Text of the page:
No gravity is fun, but being weightless makes it hard to move fast. I make my way through the passageway. T-8 minutes. Grab. Pull. Float forward. Do it again. Repeat until I reach the engine room. T-7 minutes. Everything looks as it should. No glaringly obvious puncture. That’s good, right? I survey the sea of wires that breathe life into the ship. NASA has drilled the meaning of each and every one of them into my mind. You never know what could save your life they had said. I fumble with the wires by fingers clunky within the constraints of my suit. I force the ends into their places. Its like weaving. The lights flicker and turn back on with a deep hum. Its working. I can feel that tingly feeling. That feeling that sparks my brain into overdrive. Hope. I start working faster. T-6 minutes. The computer screen blinks. I’m not making progress fast enough. T-5 minutes. I can’t find the source. My fingers are cramping. I push away from the engine I’m working on to another which is malfunctioning. T-4 minutes. I find it. A space rock impaled into the ship. It’s small. Hidden behind bulky equipment. In the engine it reeks its havoc across the system. T-3 minutes. I need something to insulate the space between the rock and the ship which is compromising the system. The room next door houses other space suits even though this is a solo mission. I grab an extra suit and reach into my pocket.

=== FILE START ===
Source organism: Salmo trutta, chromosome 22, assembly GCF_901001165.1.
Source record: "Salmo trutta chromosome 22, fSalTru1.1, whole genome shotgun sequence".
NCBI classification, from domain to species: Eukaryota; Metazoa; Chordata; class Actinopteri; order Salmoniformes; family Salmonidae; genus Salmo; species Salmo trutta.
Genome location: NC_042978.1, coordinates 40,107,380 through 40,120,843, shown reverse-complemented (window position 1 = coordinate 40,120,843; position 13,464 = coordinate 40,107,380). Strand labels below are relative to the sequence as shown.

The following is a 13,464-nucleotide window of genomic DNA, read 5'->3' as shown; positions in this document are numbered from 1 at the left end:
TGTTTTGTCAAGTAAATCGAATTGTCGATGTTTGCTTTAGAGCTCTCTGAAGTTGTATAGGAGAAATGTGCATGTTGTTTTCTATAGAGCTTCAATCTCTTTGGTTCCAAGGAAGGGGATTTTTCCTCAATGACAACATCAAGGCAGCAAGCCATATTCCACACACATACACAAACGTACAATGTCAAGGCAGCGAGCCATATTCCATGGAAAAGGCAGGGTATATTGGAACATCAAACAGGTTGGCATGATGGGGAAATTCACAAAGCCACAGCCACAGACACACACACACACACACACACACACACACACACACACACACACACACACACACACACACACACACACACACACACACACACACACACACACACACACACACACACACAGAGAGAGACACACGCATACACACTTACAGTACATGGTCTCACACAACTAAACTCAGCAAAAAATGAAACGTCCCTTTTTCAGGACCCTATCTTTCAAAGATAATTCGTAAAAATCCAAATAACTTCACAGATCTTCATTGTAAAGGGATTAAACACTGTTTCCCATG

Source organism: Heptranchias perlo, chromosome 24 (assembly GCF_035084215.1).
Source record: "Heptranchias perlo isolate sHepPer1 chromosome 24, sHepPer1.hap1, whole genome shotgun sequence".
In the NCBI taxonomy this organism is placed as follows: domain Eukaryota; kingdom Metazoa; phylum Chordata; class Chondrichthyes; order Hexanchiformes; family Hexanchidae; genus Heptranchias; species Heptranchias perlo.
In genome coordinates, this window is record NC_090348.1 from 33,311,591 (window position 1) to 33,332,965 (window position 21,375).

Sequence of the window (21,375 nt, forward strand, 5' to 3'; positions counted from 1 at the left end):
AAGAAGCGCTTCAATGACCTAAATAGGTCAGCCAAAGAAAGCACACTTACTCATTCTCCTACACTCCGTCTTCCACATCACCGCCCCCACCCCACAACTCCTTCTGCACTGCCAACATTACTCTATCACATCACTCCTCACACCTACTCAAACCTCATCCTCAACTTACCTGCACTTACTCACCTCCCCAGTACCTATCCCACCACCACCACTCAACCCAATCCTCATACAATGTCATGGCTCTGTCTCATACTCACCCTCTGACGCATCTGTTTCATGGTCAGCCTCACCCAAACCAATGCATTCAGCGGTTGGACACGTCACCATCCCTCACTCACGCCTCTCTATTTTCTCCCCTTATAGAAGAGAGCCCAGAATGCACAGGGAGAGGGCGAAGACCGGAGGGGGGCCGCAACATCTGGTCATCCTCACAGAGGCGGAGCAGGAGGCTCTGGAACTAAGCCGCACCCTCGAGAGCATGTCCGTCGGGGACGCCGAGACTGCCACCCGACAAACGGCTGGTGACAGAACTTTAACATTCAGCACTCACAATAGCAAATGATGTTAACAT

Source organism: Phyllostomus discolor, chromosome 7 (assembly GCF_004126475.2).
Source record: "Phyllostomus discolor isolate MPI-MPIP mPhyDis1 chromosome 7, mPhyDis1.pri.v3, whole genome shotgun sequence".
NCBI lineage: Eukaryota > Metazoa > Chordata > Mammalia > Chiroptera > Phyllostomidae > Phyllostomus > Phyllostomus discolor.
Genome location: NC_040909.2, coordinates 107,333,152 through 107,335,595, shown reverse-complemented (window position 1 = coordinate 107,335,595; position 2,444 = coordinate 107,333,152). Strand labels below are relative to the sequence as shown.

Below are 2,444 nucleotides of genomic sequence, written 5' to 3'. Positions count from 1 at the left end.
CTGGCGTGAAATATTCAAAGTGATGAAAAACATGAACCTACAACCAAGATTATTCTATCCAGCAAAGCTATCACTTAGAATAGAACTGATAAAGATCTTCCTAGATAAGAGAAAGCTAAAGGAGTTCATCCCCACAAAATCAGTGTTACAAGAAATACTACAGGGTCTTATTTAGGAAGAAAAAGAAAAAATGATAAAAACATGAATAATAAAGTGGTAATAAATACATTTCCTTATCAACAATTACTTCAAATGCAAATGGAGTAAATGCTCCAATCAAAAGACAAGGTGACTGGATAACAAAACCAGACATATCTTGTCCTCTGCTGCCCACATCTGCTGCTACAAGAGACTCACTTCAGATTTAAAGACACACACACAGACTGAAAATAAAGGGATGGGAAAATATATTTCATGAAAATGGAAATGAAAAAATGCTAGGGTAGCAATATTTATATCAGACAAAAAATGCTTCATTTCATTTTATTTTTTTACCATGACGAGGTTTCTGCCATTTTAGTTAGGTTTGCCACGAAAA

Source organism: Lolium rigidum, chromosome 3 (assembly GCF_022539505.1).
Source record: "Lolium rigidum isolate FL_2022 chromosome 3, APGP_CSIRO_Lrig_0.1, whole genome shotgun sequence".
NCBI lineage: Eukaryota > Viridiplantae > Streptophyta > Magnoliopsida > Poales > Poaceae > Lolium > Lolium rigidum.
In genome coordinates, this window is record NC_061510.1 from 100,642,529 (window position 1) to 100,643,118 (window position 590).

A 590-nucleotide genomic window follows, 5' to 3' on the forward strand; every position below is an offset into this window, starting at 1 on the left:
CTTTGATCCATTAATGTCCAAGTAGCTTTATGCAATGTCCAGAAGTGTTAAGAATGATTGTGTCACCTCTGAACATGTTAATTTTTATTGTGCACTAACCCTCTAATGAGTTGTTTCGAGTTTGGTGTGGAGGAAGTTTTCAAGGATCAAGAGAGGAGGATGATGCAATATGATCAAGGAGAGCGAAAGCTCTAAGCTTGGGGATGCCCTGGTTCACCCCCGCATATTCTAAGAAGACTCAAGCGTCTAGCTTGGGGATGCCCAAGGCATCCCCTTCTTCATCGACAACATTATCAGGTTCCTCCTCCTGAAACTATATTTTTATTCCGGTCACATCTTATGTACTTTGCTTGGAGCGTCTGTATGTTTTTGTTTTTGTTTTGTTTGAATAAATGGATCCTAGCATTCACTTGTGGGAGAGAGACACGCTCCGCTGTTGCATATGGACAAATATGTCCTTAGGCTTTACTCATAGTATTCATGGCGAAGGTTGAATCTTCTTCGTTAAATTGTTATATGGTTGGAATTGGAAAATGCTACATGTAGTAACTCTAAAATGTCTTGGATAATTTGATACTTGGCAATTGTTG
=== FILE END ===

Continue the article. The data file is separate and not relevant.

“No,” the word slips out. My hand thrashes wildly. Sweat pouring down my face. T-2 minutes. “It was just here,” I shout frantically searching my pockets. “No, no, no, no, no.” T-1 minute. I need the knife. Without it I can’t remove the insulated part of the suit which is the only thing with the capability to reseal the ship buying myself time to be rescued they the International Space Station. I use all my strength in an attempt to rip the material. It doesn’t budge. I don’t have a choice. I need the knife. I must have left it back in the control room. I wildly make my way back to the control room. T-30 seconds. It’s not there. I can’t think. Panic has taken over my mind. I can’t find it. I shove my hand back in my pocket in one last desperate act and that's when I feel it. The hole in my space suit. Just big enough to it my finger into. The air is sucked out of my lungs. Things weren’t so bad a second ago I realize. There is a hole in my suit. My suit can no longer be pressurized. When the ship is gone I will be too. T-10 seconds. I pull the knife out of my pocket. I’m a fighter. I turn around and go back through the ship. Grab. Pull. Float forward. Repeat. T-5 seconds. My arm reaches out and my fingers brush the extra suit and that's when it happens. I’m standing in front of the wall when the first chunk of ship goes. The huge piece of metal goes flying out into the dark. In slow motion the items around me are sucked into the void. Against my will I go with them. I’m spinning. Through my helmet all I see is dark. Tumbling. Head over heels. My breath is ragged. My oxygen is spitting out from the hole in my suit. Somehow I come right side up. Hovering thousands of miles above the earth. Its beautiful. All round and blue and green. I remember being a kid. Rolling in the grass. Stained knees. Muddy hands. Dreaming about being right here. Above the mess we made of our planet. Above the mundane and the normal. Into the land of adventure. The land of the unknown. Eight year old me would have given anything to be right here. I did give everything to be right here. But not like this. I take a breath but it doesn’t come. I’ve run out of air. I’ve run out of time. My lungs begin to burn. The little earth beneath me begins to blur. Everything is there. Real. Bright. Clear. And then in an instant it’s not. Everything goes black. And that's it. No more chances, no more tries, no do overs it’s all just gone. Just like that.